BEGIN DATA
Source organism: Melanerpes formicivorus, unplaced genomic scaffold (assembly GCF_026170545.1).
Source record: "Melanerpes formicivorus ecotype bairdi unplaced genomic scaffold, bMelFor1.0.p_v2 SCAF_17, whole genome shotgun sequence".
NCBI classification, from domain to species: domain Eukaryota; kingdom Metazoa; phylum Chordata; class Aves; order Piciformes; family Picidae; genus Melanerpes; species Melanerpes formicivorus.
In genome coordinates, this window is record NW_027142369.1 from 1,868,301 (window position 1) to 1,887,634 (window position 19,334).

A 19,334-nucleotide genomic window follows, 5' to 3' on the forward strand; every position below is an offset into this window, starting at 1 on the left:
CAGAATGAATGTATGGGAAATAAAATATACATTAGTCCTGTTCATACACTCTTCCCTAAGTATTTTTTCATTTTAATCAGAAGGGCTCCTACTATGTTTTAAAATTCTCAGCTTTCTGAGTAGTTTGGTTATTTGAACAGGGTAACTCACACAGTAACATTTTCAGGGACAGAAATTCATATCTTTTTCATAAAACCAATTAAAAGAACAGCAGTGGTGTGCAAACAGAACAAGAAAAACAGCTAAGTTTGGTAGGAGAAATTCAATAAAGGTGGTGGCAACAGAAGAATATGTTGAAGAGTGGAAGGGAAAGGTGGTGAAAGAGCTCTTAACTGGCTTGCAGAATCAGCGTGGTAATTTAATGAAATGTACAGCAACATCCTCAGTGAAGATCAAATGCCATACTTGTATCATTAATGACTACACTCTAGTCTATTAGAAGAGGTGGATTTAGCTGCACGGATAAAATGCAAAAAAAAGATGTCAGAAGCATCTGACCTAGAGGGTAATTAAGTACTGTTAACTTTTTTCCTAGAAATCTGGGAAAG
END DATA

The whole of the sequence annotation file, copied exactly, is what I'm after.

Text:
Source organism: Melanerpes formicivorus, unplaced genomic scaffold (assembly GCF_026170545.1).
Source record: "Melanerpes formicivorus ecotype bairdi unplaced genomic scaffold, bMelFor1.0.p_v2 SCAF_17, whole genome shotgun sequence".
NCBI classification, from domain to species: domain Eukaryota; kingdom Metazoa; phylum Chordata; class Aves; order Piciformes; family Picidae; genus Melanerpes; species Melanerpes formicivorus.
In genome coordinates, this window is record NW_027142369.1 from 1,868,301 (window position 1) to 1,887,634 (window position 19,334).

A 19,334-nucleotide genomic window follows, 5' to 3' on the forward strand; every position below is an offset into this window, starting at 1 on the left:
CAGAATGAATGTATGGGAAATAAAATATACATTAGTCCTGTTCATACACTCTTCCCTAAGTATTTTTTCATTTTAATCAGAAGGGCTCCTACTATGTTTTAAAATTCTCAGCTTTCTGAGTAGTTTGGTTATTTGAACAGGGTAACTCACACAGTAACATTTTCAGGGACAGAAATTCATATCTTTTTCATAAAACCAATTAAAAGAACAGCAGTGGTGTGCAAACAGAACAAGAAAAACAGCTAAGTTTGGTAGGAGAAATTCAATAAAGGTGGTGGCAACAGAAGAATATGTTGAAGAGTGGAAGGGAAAGGTGGTGAAAGAGCTCTTAACTGGCTTGCAGAATCAGCGTGGTAATTTAATGAAATGTACAGCAACATCCTCAGTGAAGATCAAATGCCATACTTGTATCATTAATGACTACACTCTAGTCTATTAGAAGAGGTGGATTTAGCTGCACGGATAAAATGCAAAAAAAAGATGTCAGAAGCATCTGACCTAGAGGGTAATTAAGTACTGTTAACTTTTTTCCTAGAAATCTGGGAAAG